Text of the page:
The Prophets Have Fallen


Beth recently showed me this video of Pastor Steven Anderson insisting that Buddhists worship the dead corpse of Buddha. While this guy is particularly nutty, the argument that Jesus is still alive and Muhammad and Buddha (as well as Moses and Zoroaster, I suppose) are dead.

Mind you, we only have Christian tradition to tell us that Jesus didn’t die centuries ago, so this argument is pretty much pointless.

There is somewhat of a difference in that these other religions didn’t claim their founders experienced a bodily resurrection. Moses’ death is described in Deuteronomy, Muhammad is buried in Medina, Zoroaster is said to have been murdered in what is now Afghanistan, and Siddharta Gautama’s body was indeed cremated and the remains distributed to various holy sites. On the other hand, plenty of other religious figures were said to have gone to Heaven without dying, so Jesus is hardly unique in that respect. And really, why is whether someone is alive or not a good indication as to whether their teachings were true?

Another problem with this proposition is that most religions believe in an afterlife anyway, so wouldn’t all of these people have continued living in a non-bodily form? At the time of Jesus, it was a common belief in Judaism that all people would be bodily resurrected at some time in the future, and this heavily influenced Christianity. Jesus is said to have preached it himself in Matthew 22, claiming that Abraham, Isaac, and Jacob are not truly dead.

Jesus’ bodily resurrection was important in that it was miraculous and vindicated a Messiah who died without driving off the Roman occupiers, but it was more of a vanguard than something unique. Judaism did, after all, have other stories of the dead returning to life. Besides, if he ascended to Heaven forty days later, he might still be alive but is no longer present on Earth, so how is that so much better for us now than if he simply went to Heaven after dying normally?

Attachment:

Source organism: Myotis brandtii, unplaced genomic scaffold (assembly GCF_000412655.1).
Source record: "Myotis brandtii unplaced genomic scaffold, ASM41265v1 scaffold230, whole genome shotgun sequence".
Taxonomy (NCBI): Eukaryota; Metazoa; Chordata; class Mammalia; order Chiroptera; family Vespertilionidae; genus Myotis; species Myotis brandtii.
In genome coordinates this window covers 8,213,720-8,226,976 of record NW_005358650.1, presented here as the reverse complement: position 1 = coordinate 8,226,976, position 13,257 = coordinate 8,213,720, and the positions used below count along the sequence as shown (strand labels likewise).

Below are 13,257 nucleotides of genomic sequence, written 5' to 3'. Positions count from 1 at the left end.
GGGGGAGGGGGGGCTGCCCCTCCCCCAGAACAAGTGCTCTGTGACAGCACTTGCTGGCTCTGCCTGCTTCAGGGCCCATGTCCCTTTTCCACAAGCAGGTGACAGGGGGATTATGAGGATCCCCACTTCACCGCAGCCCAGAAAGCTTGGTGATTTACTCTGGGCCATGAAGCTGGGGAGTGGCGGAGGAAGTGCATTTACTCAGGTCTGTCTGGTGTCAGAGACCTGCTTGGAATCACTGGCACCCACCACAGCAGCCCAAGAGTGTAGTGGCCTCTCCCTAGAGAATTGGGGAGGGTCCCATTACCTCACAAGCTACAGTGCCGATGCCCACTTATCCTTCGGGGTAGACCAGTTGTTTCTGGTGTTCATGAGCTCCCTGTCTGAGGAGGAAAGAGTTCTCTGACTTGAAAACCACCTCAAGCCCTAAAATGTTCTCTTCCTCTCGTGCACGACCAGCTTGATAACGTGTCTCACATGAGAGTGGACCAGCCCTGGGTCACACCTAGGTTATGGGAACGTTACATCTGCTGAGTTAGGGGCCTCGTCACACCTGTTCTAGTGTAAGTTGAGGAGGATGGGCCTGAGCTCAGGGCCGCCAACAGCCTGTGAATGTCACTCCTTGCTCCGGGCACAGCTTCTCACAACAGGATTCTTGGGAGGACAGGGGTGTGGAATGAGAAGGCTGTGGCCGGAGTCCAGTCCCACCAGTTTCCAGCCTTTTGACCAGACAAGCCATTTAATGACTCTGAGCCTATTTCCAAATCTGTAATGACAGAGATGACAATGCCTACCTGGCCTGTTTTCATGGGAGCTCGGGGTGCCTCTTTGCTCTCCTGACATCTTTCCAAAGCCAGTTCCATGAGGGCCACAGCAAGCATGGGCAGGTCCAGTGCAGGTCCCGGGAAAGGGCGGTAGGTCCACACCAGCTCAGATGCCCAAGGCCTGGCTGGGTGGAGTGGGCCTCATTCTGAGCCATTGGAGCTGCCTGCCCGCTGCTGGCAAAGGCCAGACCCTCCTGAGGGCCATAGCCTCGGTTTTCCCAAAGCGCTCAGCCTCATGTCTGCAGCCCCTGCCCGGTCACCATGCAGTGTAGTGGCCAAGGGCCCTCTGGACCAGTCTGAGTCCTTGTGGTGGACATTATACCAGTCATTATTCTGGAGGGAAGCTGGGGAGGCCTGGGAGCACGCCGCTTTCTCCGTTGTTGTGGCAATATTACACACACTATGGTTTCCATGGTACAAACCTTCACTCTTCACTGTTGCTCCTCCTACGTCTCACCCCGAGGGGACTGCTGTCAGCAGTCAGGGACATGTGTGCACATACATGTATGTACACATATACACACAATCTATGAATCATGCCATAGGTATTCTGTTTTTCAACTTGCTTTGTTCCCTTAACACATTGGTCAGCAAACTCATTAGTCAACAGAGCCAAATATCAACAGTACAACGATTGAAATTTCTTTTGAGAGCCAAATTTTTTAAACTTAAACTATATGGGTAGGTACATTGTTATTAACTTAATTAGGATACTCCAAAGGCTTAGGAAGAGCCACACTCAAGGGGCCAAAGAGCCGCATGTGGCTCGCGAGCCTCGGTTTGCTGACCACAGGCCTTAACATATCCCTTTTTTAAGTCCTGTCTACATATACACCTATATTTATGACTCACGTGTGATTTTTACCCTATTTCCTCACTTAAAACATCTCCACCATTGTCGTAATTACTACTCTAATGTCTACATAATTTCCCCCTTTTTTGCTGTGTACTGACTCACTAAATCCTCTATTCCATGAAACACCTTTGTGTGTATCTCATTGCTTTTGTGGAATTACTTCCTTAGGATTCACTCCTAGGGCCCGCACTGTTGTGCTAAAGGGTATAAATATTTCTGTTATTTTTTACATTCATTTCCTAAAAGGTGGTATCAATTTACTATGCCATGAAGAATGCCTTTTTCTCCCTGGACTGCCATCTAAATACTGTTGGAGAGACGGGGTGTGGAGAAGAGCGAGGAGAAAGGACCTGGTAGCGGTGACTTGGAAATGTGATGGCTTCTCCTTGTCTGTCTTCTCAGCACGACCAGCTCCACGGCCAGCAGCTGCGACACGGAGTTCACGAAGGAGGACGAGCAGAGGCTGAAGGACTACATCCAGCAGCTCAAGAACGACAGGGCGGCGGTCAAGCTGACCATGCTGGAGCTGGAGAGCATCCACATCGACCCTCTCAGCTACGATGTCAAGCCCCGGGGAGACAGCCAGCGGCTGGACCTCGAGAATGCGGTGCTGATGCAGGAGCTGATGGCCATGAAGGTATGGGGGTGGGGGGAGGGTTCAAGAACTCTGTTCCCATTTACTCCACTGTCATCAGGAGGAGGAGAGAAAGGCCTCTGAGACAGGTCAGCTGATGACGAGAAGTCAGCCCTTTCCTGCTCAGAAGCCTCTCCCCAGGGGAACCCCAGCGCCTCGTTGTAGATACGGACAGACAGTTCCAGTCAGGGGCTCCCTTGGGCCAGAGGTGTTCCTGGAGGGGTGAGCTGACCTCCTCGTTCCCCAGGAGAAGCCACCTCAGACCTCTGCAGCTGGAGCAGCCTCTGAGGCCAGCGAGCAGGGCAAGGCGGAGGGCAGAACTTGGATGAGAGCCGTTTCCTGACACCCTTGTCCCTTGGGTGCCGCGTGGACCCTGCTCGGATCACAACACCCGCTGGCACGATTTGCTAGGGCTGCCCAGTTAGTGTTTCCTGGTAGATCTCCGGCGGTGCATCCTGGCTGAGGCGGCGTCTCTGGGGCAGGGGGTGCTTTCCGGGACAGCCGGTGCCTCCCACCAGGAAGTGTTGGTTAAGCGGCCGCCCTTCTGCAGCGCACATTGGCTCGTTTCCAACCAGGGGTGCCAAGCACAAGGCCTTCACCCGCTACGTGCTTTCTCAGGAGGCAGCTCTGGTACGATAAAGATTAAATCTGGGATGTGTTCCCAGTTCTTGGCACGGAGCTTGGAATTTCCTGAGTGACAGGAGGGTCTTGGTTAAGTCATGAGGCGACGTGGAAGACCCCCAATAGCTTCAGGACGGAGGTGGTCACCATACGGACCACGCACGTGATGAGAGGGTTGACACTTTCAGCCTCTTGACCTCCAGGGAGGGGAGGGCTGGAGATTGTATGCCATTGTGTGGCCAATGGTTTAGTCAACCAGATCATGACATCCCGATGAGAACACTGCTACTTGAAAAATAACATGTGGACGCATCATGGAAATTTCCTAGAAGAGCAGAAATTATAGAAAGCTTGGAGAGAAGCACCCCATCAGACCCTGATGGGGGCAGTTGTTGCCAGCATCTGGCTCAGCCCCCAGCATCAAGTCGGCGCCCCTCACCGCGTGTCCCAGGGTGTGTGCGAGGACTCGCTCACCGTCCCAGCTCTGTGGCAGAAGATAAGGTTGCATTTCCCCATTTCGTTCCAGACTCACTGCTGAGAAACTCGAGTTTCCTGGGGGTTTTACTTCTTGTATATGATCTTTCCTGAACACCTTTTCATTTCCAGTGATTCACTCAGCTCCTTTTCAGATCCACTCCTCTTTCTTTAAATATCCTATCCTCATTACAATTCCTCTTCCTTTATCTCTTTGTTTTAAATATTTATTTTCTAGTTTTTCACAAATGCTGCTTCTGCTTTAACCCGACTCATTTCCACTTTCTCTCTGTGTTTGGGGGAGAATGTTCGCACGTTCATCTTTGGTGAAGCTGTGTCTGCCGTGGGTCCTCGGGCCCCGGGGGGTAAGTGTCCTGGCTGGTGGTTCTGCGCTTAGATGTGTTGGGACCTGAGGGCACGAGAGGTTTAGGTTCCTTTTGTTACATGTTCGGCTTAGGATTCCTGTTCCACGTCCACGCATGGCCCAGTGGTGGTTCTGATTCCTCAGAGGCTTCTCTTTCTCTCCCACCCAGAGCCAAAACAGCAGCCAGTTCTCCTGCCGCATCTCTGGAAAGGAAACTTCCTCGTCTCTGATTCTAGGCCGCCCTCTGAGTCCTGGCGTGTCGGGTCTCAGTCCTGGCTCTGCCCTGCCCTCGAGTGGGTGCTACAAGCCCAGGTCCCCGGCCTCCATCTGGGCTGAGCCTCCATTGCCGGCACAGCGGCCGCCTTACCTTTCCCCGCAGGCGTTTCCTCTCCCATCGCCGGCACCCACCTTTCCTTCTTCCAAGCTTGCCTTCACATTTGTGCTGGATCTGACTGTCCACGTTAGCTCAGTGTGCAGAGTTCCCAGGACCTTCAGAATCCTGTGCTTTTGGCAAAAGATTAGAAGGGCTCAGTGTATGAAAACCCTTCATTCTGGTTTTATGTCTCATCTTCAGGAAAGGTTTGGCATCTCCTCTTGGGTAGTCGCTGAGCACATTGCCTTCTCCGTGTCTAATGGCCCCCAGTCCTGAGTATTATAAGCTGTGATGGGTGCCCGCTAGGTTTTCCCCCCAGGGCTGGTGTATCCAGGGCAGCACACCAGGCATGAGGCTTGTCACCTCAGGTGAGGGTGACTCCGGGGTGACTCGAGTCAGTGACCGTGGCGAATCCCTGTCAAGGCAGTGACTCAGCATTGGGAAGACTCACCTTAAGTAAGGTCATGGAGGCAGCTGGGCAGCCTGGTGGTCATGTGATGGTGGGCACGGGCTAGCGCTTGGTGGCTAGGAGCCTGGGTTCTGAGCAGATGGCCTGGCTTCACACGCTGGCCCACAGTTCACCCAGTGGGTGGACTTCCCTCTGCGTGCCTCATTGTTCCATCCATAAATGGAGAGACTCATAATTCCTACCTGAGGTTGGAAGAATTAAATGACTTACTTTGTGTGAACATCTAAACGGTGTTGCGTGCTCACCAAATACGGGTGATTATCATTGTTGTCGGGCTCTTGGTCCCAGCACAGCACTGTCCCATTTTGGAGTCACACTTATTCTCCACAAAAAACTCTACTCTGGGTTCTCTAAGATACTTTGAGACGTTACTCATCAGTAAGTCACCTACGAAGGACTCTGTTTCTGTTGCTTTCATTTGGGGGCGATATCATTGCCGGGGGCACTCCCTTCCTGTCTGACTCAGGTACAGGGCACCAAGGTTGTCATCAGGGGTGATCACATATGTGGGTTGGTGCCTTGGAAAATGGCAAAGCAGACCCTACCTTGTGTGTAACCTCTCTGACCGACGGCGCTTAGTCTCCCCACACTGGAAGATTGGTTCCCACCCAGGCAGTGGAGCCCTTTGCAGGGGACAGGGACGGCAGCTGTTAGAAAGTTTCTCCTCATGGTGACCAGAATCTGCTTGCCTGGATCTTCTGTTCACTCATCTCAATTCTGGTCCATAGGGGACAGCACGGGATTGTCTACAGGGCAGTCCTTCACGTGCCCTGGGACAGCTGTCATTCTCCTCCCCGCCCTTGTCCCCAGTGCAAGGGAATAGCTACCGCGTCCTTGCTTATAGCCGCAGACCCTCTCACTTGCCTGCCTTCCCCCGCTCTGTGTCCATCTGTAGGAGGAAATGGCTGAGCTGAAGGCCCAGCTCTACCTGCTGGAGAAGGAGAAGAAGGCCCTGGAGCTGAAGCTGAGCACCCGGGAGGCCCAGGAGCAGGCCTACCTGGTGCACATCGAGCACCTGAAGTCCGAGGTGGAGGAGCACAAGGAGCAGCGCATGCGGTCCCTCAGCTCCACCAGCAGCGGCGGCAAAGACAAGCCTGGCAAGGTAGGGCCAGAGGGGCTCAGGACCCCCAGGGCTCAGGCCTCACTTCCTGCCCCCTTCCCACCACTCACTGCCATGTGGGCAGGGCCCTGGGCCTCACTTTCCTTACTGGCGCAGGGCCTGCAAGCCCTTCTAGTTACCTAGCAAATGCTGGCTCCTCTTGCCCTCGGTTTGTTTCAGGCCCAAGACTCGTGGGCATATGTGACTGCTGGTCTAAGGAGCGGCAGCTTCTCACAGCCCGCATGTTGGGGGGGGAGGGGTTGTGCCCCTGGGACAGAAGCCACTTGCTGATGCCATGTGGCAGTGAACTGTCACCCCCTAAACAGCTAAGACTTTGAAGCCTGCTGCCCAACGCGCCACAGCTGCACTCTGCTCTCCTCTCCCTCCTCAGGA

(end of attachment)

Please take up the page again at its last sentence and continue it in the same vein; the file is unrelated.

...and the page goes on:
Islamic teaching, by the way, is that Jesus never died at all but was replaced on the cross with a decoy, an idea that might have derived from Gnostic Christianity. As for Buddhism, didn’t Siddharta want to end the cycle of death and rebirth, in which case coming back to earthly life would have been counterproductive? So even if you do think Jesus is technically still alive, how does that promote Christianity over any other religion? Do people who are right about things not die? But then, I guess it isn’t so much about assuring other Christians they’re right, because they already believe they’re right. It’s more a way to put down other religions for totally irrelevant reasons. Also, I hope none of the people who mock the shrines containing Buddha’s ashes visit the Church of the Holy Sepulchre, because whether or not Jesus’ actual body is there, it’s basically the same thing.

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3 Responses to The Prophets Have Fallen

  1. ubu507 says:

    This gut sure is an expert on world religions — and a darn fine singer, too!

  2. Bryan Babel says:

    I believe an important point about Christianity has been made to you, but made in a rather offensive and confusing manner. I think the point shorn of the grating character of this personality may be stated like this:

    The position of mainstream orthodox Christianity is not that Jesus never died; in fact, it is stated clearly in the Apostles Creed that he was crucified, died, and was buried, and that he descended to the place of the dead.

    The importance of Jesus Christ to Christians is not even held to be in any innovations he might have made in moral teachings; he said himself that he did not come to do away with the Law (and here it can be held that that includes not just Mosaic Law, but the Natural Law that every religion and ethical philosophy holds true) but to fulfill it–something no ordinary human could ever do. The importance of the death and resurrection of Jesus lies not in that it happened, but to whom it happened. And the Christian belief is that it happened to God Himself.

    C. S. Lewis put it this way: “[T]here is no parallel in other religions. If you had gone to Buddha and asked him: ‘Are you the son of Brahma?’ he would have said, ‘My son, you are still in the vale of illusion.’ If you had gone to Socrates and asked, ‘Are you Zeus?’ he would have laughed at you. If you had gone to Mohammed and asked, ‘Are you Allah?’ he would first have rent his clothes and then cut your head off. If you had asked Confucius, ‘Are you Heaven?’ I think he would have probably replied, ‘Remarks which are not in accordance with nature are in bad taste.’ ” (‘What Are We to Make of Jesus Christ?’ from “God in the Dock”.)